08 November 2013

The Effects of Fructose

I recently received a little present from Hungary: a chocolate bar. I was very surprised to read on the packaging: “Suitable for diabetics”. I checked the ingredients behind, it listed 35% fructose!

The mistaken belief that fructose consumption is safe for diabetic patients comes from the research regarding Glycemic Index (GI) of different types of food. The GI measures the speed at which carbohydrates are absorbed and converted into blood sugar. The higher the GI, the greater the resulting blood sugar, the unhealthier the food.

However, defining carbohydrate foods as unhealthy just by looking at the Glycemic Index can be misleading.

For example, bread, pasta and rice (glucose) have a higher GI than table sugar (half glucose and half fructose). And the reason is the presence of fructose. Fructose alone has a very low GI. Glucose (starchy food) moves directly from small intestine into the bloodstream, only a small part of glucose is metabolized by the liver. However, almost all fructose is metabolized in the liver, it has no direct effect on blood sugar levels.

Because fructose barely elevates blood sugar, we perceive it as the ideal food for diabetics. Simple table sugar also seems less harmful that starchy food, like pasta and potato. However, research does not seem to confirm the beneficial effects of fructose.

Fructose is metabolized almost exclusively by the liver, which responds in producing more triglycerides shipped out to the bloodstream. High triglyceride levels are associated with a higher risk of heart disease.

Fructose – on the long term – causes a glucose build-up in the liver, by preventing the glucose to be metabolized. In response, our pancreas will secrete even more insulin to overcome this high glucose load in the liver. This results in the muscles to become insulin resistant, which is the first step toward diabetes and the associated condition of heart disease.

Triglycerides are the form in which energy is stored in the fat tissues. Fructose stimulates the liver to produce more triglycerides, on top of this, insulin is secreted in response to a glucose build-up in the liver, it means that fructose is very much lipogenic (fattening), it helps the accumulations of fat in the fat tissues, because of the presence of insulin (insulin prevents the break-down of triglycerides to be used as fuel, so these triglycerides remain in the fat tissues). Weight-gain is associated with a number of chronic diseases.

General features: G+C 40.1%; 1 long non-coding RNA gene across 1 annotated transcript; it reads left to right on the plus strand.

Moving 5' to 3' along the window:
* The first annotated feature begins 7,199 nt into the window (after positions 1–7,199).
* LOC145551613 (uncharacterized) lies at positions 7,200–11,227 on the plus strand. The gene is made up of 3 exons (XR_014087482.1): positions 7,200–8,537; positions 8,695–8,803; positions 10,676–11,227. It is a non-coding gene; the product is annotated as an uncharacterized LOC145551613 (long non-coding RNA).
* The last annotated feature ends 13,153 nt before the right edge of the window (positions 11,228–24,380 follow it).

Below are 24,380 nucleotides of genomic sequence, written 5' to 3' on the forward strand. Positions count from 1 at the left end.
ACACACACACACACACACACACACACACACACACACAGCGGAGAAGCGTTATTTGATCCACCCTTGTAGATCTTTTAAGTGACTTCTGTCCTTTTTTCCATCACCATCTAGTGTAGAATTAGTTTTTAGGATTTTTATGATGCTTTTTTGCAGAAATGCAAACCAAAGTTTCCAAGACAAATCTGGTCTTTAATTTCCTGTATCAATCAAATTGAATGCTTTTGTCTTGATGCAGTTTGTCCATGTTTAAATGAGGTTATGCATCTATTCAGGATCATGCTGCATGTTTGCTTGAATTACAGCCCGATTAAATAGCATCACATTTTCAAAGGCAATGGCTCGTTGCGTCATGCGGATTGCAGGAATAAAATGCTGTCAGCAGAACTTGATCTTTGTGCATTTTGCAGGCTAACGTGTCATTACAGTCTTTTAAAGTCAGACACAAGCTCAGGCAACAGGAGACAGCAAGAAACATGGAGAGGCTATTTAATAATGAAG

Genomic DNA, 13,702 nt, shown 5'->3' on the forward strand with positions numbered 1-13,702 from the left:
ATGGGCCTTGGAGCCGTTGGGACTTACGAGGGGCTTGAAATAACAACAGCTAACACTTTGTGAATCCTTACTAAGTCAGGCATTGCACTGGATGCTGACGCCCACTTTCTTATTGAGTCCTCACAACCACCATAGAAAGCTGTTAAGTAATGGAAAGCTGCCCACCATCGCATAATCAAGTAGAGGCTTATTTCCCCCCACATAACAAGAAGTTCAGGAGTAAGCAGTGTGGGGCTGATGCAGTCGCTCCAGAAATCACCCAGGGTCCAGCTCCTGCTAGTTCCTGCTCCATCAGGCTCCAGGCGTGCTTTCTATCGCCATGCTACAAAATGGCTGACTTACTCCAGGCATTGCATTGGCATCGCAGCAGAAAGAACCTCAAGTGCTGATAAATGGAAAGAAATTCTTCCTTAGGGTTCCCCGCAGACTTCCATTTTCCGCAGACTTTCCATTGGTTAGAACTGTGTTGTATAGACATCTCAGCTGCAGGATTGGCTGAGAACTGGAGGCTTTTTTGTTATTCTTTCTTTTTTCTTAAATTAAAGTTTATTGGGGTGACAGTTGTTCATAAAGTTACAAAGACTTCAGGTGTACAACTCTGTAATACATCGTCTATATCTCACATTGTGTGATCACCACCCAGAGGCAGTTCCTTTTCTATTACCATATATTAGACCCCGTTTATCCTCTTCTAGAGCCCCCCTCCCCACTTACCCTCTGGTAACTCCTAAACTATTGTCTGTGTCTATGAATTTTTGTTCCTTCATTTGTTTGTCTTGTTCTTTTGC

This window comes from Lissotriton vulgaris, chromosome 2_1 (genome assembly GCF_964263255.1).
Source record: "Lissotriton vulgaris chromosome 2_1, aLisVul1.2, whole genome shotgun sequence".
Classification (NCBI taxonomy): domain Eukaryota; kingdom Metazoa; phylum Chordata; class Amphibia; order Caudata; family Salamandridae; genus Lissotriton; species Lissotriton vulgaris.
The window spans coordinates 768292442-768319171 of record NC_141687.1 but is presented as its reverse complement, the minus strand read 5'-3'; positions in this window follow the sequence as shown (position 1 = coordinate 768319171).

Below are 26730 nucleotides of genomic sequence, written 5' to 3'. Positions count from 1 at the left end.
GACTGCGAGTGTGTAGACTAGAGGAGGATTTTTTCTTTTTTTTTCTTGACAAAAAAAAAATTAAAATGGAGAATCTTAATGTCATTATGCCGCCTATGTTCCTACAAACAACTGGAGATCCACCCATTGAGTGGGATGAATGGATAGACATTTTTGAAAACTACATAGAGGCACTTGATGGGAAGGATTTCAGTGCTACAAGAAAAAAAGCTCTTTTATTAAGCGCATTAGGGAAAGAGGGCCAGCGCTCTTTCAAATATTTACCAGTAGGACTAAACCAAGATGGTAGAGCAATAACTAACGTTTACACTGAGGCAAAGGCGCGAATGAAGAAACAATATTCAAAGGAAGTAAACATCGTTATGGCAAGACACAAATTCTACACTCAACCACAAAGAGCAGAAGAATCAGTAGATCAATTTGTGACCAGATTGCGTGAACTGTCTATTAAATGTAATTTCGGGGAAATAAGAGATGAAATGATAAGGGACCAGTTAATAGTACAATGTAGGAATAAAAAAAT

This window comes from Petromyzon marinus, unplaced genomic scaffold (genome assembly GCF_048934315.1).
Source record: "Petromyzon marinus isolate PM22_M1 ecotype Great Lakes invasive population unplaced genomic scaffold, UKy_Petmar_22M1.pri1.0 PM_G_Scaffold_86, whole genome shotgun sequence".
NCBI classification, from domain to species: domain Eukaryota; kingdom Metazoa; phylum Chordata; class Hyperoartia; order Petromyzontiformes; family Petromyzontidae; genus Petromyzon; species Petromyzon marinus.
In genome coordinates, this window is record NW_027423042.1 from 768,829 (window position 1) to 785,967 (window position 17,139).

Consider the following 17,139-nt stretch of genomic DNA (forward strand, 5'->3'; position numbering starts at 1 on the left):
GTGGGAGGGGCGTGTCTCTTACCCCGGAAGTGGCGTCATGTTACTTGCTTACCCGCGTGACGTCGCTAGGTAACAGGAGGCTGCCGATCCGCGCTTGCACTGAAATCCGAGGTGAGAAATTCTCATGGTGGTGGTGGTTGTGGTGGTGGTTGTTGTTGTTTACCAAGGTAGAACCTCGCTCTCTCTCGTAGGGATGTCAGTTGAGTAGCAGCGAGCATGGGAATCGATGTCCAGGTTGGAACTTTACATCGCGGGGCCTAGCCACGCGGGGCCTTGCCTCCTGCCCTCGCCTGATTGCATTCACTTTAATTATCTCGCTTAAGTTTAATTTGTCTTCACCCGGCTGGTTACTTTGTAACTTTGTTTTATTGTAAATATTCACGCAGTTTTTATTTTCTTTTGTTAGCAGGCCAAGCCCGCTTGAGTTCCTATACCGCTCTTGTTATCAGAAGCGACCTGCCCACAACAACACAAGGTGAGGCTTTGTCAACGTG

Another harmful effect of fructose is on AGEs. Fructose is much more reactive than glucose in forming AGEs (the cross linking of proteins and sugars in our body), leading to premature aging. Diabetics in general have more wrinkles than healthy people, it is known as diabetes induced aging. According to this study:
"In case of comparing fructose with glucose in the effects on glycation [formation of AGEs], fructose more markedly enhanced the fluorescence of glycated collagen, and reduced the digestibility of collagen by collagenase from 86.0 % to 15.9 % which suggested closer involvement of fructose rather than glucose in cross-linking.
For more information, I highly recommend to read the Wikipedia page about fructose, where you will be able to find links to the studies confirming the effects of fructose.
"Excess fructose consumption has been hypothesized to be a cause of insulin resistance, obesity, elevated LDL cholesterol and triglycerides, leading to metabolic syndrome."
                                                               - (Wikipedia)
In conclusion, a diet high in fructose can lead to various conditions, and the labels on foods bought in stores might be based on mistaken assumptions. Just eat real food, be careful with fruits as well, they have high fructose content. Fruits are nature’s dessert: in moderation!

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